At this stage it was necessary to limit the material that was to be examined in detail. Therefore I selected samples from the recordings of the sixteen informants already at the center of the investigation.6 The samples were then registered on the melograph "Mona" at the Institute of Musicology of the University of Uppsala, Sweden.7 "Mona" presents the registered sound as two curves on a strip of paper running at a certain speed; the higher indicates fundamental frequency (pitch) and the lower amplitude (dynamics). The clarity of the pitch curve depends to a considerable degree on the quality of the recordings and the vocal techniques used. Unfortunately, the voice most characteristic in kvæaskapur tended to cause distortions difficult to eliminate by filter adjustments. In addition, the recordings from 1958 generally gave poor results because of low technical quality. Some of the melograms, however, turned out quite well with pitch discrimination near 15 cents in the most favorable cases. Durations on the other hand were easily estimated with relatively great accuracy for all samples by using the information contained in both curves. The melograms, which varied in length from single stanzas to performances of more than 80, indicated as expected a wealth of details, but frequently more than one interpretation was possible, and the range of alternative interpretations of problematic passages seemed greater than ever. This state of affairs continued until I realized that certain traits lay outside the scope of pitch transcription regardless of the system of notation used. The melograms certainly gave the exact shape, but neither a graphic notation nor the Western staff notation could indicate the fleeting, ambiguous impressions of those traits on the borderline between pitch and timbre and belong perhaps more to the domain of voice quality than melody. The next step eliminated the most elusive traits by retaining only what attracted my attention repeatedly on subsequent hearings. The melograms were then of great help in clarifying the constantly recurring traits, leading ultimately to what appeared to be the narrowest possible range on interpretations in each case.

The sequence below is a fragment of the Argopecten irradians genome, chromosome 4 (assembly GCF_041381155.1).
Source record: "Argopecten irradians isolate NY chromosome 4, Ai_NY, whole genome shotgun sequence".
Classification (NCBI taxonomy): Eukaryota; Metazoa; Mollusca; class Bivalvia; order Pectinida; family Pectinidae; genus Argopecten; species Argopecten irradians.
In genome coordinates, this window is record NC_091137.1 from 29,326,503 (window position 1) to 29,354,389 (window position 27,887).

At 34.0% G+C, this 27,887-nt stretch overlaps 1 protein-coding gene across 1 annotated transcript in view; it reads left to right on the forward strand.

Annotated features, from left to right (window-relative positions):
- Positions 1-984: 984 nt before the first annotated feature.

The process leading to this result inevitably raised further questions about what would be the most economical and realistic representation of the material and consequently about the nature of the musical system. The search for this system, involving finally a particular notation in numbers, is in fact a continuation of the same process: a repeated approach to the same question (the musical system) from different angles.
1 Davisson (1888-92), 206-223.
2 Davisson (1888-92), 218.
3 Thorsteinsson (1906-9), 812-813.
4 Most of the recordings are deposited in Stofnun Árna Magnússonar á Íslandi, Reykjavík.
5 Leifs (1929), 373.
6 Besides the 16, I had studied 45 other informants from the west, i.e., Breiafjorur and the neighboring Vesfirir. Most of them however do not perform in the variable style, as only a few such performers are found in Vestfirir. From other parts of the country, I studied 23 informants closely but listened to at least twice as many without classifying their performances precisely.
7 For a detailed description see Bengtsson (1967).